Friday, January 16, 2015

Female-Bashing as Male Bonding

 
 
    "Hey, be nice. Understand?" Tom didn't need to move a muscle to make it clear to Cash how serious he was.
     Buried beneath the look they shared was a history of letting bros know when the chick you were banging became something more and no further wisecracks were allowed.



There I was, happily turning the pages of Amy Jo Cousins's excellent New Adult gay romance Bend or Break (about which more next week) when the above-quoted passage stopped me in my tracks. I grew up the eldest of two sisters, and while I had a few male cousins, they were all far younger than me. I did have a few individual boys with whom I was friends in high school, but as a shy, decidedly non-athletic girl, I didn't tend to hang out much with boys en masse. So I've always been strangely fascinated by stray hints in the books I read of what adolescent boys are actually like when they get together without girls in the mix.

But the above passage didn't just catch my interest; it both intrigued and appalled me. Days after reading the book, my brain still kept circling around this one passage, poking at it like a tongue at a loose tooth. Perhaps if I write about it, I can get it out of my head...

[FYI, it's significant to know that while Tom at the time of the novel is a guy who is reeling after being knocked down from his pedestal of male and class privilege, he used to be a member of the wealthy, entitled, unthinking jock crowd: the "bros" to whom he refers are his fellow male athletes.]

The first thing I notice here is the line that Tom and his fellow male jock friends draw between "the chick you were banging" and the girl who becomes "something more." For Tom and his friends, having sex is something you do on a regular basis for pleasure, to relieve your sexual and/or other tensions through a physical-only connection. The male is placed in the position of actor here, the girl in the position of object being acted upon: "the chick you were banging." That chicks are there to be objects for boys' lust is taken for granted by Tom and his male friends. Tom's easy assumptions made me wonder, though—do the "chicks they are banging" know that to the boys with whom they are having sex, they are physical objects and no more?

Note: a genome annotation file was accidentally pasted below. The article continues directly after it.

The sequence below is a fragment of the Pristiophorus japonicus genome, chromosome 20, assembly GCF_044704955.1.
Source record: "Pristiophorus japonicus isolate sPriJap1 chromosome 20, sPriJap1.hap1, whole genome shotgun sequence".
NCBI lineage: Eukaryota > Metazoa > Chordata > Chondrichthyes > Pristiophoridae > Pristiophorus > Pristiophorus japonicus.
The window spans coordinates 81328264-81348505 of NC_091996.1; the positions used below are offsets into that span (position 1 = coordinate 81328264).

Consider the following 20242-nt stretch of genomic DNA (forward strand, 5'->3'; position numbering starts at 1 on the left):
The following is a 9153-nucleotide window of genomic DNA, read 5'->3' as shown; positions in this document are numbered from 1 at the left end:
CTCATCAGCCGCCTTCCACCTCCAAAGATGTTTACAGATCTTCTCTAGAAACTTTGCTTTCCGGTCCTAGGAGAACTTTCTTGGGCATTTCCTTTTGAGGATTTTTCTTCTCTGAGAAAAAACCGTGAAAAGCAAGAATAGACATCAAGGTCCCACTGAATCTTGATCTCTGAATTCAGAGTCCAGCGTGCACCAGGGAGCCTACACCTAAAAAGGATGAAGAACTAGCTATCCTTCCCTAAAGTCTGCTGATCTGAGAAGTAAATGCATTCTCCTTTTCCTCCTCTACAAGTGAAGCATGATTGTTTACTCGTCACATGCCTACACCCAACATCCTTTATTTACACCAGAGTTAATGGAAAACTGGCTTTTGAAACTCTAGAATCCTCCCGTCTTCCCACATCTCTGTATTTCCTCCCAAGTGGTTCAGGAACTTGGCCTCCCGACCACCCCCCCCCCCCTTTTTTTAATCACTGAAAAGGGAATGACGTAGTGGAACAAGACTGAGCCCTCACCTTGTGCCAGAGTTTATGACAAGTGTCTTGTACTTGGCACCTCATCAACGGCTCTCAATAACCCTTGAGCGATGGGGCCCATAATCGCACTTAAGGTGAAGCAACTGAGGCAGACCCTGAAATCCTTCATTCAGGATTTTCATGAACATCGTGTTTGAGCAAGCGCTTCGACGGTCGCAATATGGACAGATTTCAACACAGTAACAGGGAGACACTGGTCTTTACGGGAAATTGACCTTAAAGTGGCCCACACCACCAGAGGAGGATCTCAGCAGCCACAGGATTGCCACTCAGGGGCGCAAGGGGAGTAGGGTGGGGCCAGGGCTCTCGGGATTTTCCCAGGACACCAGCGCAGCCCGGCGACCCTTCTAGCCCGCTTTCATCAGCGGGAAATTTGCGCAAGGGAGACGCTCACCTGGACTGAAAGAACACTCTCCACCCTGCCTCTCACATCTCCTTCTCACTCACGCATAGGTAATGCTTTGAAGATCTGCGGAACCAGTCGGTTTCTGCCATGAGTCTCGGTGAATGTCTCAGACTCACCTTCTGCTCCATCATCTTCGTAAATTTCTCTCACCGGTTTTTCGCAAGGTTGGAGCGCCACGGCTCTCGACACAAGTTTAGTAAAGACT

The second thing that I'm noticing is the way that a male friend's banging-mate is one of the many, many subjects which can serve as the grounds for teasing and insult. Such teasing and insulting serves not to drive a wedge between male friends, but instead to cement those friendships more tightly together. Having read Eve Kosovsky Sedgewick's Between Men (1985), I was quite familiar with the concept of sexual triangulation, that in love triangles with two men both fighting for the love of the same women, male rivalry often serves to cement bonds between the two men as much as, or often more than, it does to forge bonds between one (male) lover and the (female) beloved. In other words, as one of my grad school professors explained it, "You know, when two guys are fighting over a girl, and it seems like it's more about their relationship to each other than it is about the girl?"

The girl may be object in Sedgewick's sexual triangulation model, but at least she's a purportedly valued one. Tom's comment, however, shows that sexual triangulation can work just as well when the female point of the triangle is denigrated rather than valued. Dissing another guy's "chick" can serve the same purpose as setting yourself up as a rival for his chick's attentions.

The passage makes me wonder: how difficult is it for young men who grow up being taught to regard girls as objects, as "chicks," as something to "bang," to make the transition to thinking about one particular woman as "something more"? Does changing their thinking about one woman allow them to change their thinking about all women? Or do all girls and women besides those given "something more" status remain objects?


Can you think of any love triangles in romance novels where the tension between the two rivals seems far more important than that between either of the rivals and the object of their mutual affection? Or is this something that would be anathema to the romance form?



Illustration credits:
Lopsided love triangle: Swoon Reads

2 comments:

  1. I read it differently, that by denigrating Tom's girl, Cash denigrated Tom (rather than setting himself up as a rival for Tom's girl).

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